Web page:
“Existence has no shape, so it can’t be understood as anything in particular.”
One of Darryl’s key points is the emphasis on transience, or change. This emphasis is not new; for instance it is central to most strands of Buddhist philosophy (for example, the concept of anatta). But Darryl’s approach is rather unique and refreshing.
If we look deeply into our lives, we have to accept that everything is changing. At the simplest level, our thoughts and moods are changing (paradoxically, though this aspect is very close to us and visible to us, we don’t see what is right under our noses). Our bodies change, our surroundings change, as do our relationships, our work. This is perfectly ordinary and banal, but the ordinariness and banality hide a deep truth.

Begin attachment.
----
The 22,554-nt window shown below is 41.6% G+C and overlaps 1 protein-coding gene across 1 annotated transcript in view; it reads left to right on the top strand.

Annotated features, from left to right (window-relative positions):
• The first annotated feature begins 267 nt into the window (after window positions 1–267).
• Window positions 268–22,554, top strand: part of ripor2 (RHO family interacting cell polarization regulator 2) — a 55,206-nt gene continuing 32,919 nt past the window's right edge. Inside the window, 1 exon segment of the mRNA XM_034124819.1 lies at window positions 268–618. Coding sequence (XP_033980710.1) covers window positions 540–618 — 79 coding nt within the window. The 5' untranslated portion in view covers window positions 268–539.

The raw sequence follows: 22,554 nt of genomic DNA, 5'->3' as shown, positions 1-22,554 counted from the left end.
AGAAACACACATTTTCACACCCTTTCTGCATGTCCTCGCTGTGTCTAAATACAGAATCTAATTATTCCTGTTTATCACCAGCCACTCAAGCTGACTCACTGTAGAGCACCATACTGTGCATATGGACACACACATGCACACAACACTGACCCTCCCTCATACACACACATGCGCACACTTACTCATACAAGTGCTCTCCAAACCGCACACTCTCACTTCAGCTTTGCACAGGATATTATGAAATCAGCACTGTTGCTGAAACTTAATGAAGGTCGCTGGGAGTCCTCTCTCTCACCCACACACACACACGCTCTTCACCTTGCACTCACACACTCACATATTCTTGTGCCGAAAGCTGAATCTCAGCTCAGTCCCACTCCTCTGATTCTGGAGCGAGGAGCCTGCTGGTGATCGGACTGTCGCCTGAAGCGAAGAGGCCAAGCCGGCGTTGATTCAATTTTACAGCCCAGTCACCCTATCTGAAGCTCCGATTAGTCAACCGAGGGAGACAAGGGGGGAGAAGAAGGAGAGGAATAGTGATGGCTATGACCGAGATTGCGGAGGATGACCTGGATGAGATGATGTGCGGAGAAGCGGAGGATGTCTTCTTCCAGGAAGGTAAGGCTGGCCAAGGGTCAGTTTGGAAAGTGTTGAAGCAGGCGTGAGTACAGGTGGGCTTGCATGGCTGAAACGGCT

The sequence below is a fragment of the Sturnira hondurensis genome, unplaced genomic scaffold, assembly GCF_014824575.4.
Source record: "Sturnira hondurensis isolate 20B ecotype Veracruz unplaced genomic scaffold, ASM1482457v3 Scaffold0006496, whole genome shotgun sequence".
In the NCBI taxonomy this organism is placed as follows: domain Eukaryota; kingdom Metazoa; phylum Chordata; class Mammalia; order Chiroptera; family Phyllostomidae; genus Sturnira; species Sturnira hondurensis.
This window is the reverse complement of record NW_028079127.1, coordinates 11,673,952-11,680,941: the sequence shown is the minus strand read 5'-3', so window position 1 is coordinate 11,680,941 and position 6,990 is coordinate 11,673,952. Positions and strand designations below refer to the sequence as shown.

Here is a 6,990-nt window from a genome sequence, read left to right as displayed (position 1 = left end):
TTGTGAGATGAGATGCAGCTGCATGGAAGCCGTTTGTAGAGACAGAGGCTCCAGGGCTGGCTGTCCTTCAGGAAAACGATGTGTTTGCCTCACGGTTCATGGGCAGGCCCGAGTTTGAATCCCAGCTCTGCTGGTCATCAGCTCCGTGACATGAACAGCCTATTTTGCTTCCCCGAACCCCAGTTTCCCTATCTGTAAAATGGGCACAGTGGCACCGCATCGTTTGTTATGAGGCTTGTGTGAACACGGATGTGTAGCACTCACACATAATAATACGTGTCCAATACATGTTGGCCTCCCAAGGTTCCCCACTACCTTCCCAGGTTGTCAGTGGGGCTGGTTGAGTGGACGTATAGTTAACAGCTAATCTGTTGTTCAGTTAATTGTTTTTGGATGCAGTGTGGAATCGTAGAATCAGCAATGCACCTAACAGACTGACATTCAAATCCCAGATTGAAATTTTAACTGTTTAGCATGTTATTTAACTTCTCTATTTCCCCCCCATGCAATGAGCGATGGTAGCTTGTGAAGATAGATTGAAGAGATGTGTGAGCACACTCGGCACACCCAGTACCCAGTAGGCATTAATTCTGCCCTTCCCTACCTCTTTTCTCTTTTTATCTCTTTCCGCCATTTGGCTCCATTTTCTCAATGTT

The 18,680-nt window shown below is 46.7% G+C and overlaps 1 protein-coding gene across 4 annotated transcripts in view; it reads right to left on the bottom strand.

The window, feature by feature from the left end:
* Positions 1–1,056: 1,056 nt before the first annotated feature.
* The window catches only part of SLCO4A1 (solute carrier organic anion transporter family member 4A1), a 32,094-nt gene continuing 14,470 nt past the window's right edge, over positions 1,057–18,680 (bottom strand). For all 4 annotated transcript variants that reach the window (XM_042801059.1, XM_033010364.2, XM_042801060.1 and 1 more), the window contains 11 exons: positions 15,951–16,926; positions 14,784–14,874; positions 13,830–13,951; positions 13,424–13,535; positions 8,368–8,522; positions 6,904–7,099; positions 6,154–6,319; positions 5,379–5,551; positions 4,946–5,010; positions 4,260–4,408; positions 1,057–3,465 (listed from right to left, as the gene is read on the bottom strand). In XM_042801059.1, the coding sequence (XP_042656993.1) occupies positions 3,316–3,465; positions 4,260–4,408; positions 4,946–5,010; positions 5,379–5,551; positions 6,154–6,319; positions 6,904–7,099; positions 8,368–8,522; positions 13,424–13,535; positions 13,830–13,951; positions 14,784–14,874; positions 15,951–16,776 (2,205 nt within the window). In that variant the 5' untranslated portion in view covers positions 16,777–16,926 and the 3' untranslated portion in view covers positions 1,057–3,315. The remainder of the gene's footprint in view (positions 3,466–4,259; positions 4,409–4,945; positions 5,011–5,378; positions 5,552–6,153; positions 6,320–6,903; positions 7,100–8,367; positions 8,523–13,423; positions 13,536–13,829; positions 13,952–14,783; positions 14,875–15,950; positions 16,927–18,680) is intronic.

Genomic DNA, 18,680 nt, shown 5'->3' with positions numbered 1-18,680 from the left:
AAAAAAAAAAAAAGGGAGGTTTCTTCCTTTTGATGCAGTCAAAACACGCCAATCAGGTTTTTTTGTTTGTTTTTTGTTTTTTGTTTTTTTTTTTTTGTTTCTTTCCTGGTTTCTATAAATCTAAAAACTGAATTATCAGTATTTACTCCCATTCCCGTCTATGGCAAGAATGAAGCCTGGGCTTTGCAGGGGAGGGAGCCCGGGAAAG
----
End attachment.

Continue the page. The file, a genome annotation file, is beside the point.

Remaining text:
If existence is changing, it cannot have a form. And yet–when we think of our lives, we feel that there is form, definition, somewhere in there. This is also a paradox.
The challenge is: how can “we” have a sense of rest in this flux of reality? And, perhaps untimately realise that there is no “me” in the flux?